By Thomas Peeters, Victor Matheson, and Stefan Szymanski
The World Cup, the Olympics, and other mega sporting events give cities and countries the opportunity to be in the world’s spotlight for several weeks, and the competition among them to host these events can be as fierce as the competition among the athletes themselves. Bids that had traditionally gone to wealthier countries have recently become a prize to be won by prospective hosts in the developing world. South Africa became the first African host of the FIFA World Cup in 2010, and this summer, Brazil is hosting the first South American World Cup in 35 years. Russia recently completed its first Winter Olympics in Sochi and will return to the international stage in 2018 when the World Cup heads to Eastern Europe for the first time.
On the surface, this might appear to be a leveling of the playing field, allowing developing countries to finally share in the riches that these events bring to their hosts. A closer look, however, shows that hosting these events is an enormously expensive and risky undertaking that is unlikely to pay off from a purely economic standpoint.
Because of the extensive infrastructure required to host the World Cup or the Summer or Winter Olympics, the cost of hosting these events can run into the tens of billions of dollars, especially for developing countries with limited sports and tourism infrastructure already in place. Cost estimates are often unreliable, but it is said that Brazil is spending a combined $30 billion to host the Olympics and World Cup, Beijing spent $40 billion on the 2008 summer games, and Russia set an all-time record with a $51 billion price tag on the Sochi games. Russia’s record is not likely to stand for long, however, as Qatar looks poised to spend upwards of $200 billion bringing the World Cup to the Middle East in 2022.Why do countries throw their hat into the rings to host these events? Politicians typically claim that hosting will generate a financial windfall. For example, the 2010 World Cup in South Africa, the focus of our paper, cost the country $3.9 billion including at least $1.3 billion in stadium construction costs. The consulting firm Grant Thornton initially predicted 483,000 international visitors would come to the country for the event and that it would generate “a gross economic impact of $12 billion to the country’s economy”. The firm later revised its figures downward, to 373,000 international visitors and lowered the estimated economic impact to $7.5 billion. Following the event, a FIFA report stated that “309,554 foreign tourists arrived in South Africa for the primary purpose of attending the 2010 FIFA World Cup.”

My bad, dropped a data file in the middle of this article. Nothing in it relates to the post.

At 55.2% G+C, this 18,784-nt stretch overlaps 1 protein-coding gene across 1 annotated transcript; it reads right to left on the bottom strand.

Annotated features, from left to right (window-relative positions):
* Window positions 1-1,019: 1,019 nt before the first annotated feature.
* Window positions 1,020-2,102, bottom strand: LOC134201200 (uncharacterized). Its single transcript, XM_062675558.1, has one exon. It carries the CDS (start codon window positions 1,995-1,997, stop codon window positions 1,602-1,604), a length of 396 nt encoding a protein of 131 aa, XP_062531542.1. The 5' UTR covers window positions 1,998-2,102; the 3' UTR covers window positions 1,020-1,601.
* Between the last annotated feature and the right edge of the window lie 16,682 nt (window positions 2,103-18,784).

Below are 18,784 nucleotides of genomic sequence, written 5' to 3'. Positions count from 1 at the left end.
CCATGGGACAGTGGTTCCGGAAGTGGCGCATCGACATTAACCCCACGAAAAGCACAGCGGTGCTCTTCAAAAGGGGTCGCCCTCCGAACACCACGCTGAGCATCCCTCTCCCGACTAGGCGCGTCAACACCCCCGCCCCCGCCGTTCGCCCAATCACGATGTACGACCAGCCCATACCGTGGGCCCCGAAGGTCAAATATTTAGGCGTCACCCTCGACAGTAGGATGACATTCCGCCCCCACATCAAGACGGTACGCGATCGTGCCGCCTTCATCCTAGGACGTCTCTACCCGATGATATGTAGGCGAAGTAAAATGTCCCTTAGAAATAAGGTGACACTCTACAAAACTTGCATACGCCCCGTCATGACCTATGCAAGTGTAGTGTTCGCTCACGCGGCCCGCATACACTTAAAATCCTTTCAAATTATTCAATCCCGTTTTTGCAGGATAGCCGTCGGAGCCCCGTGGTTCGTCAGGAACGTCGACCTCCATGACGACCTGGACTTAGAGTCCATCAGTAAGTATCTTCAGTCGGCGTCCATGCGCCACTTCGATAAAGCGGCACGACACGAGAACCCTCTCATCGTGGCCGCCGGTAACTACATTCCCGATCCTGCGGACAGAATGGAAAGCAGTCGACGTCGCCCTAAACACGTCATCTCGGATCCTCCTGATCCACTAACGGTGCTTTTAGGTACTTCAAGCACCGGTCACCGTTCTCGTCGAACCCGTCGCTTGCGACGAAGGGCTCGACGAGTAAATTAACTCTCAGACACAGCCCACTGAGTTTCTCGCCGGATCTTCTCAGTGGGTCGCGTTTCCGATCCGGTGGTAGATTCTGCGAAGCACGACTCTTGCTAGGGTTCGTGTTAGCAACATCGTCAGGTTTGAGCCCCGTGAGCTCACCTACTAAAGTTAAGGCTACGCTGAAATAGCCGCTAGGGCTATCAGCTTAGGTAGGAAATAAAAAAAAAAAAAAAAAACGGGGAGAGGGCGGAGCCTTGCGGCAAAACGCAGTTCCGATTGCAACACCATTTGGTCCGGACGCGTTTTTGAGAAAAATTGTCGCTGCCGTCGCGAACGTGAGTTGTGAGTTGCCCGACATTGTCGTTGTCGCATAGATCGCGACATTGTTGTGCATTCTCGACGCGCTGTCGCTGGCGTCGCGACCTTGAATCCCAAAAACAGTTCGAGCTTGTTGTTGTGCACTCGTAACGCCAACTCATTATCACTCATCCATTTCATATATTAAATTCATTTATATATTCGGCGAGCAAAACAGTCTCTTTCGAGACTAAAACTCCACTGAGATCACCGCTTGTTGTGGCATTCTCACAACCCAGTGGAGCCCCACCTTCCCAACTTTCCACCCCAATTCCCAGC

Our analysis of monthly tourist arrivals into South Africa during the months of the event, however, suggests that the tourist arrivals were even lower than this. The expected crowds and congestion associated with the tournament reduced the number of non-sports fans traveling to the country by over 100,000 leaving the net increase in tourists to the country during the World Cup at just 220,000 visitors. This figure is less than half that of Grant Thornton’s early projections and a full third below even the lowest visitor estimates provided after the tournament. We estimate that the cost to the nation per World Cup visitor lies in the range $4,700 to $13,000.
Our results provide a cautionary tale for cities and countries bidding for mega-events. The anticipated crowds may not materialize, and the economic gains from the sports fans who do come to watch the games need to be weighed against the economic losses associated from other potential travelers who avoid the region during the event.
Thomas Peeters is a PhD-fellow of the Flanders Research Foundation at the University of Antwerp. His main research interests are industrial organization and labor issues related to professional sports leagues. His work has been published in journals such as Economic Policy, the International Journal of Industrial Organization and the Journal of African Economies. Victor Matheson is a professor of economics at the College of the Holy Cross in Worcester, Massachusetts, USA. He is the author of numerous studies concerning the economic impact of major sporting events on host countries and is a member of the executive board of the North American Association of Sports Economists. Stefan Szymanski is the Stephen J. Galetti Professor of Sport Management at the University of Michigan. His research in the economics of sports includes work on the relationship between performance and spending in professional football leagues, the theory of contests applied to sports, the application of sports law to sports organizations, financing of professional leagues and insolvency, the costs and benefits of hosting major sporting events. They are the authors of the paper ‘Tourism and the 2010 World Cup: Lessons for developing countries’, which is published in the Journal of African Economies.
The Journal of African Economies is a vehicle to carry rigorous economic analysis, focused entirely on Africa, for Africans and anyone interested in the continent – be they consultants, policymakers, academics, traders, financiers, development agents or aid workers.
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Image credit: South Africa fan in Johannesburg during World Cup 2010. By Iscar Blanco [Public domain], via Wikimedia Commons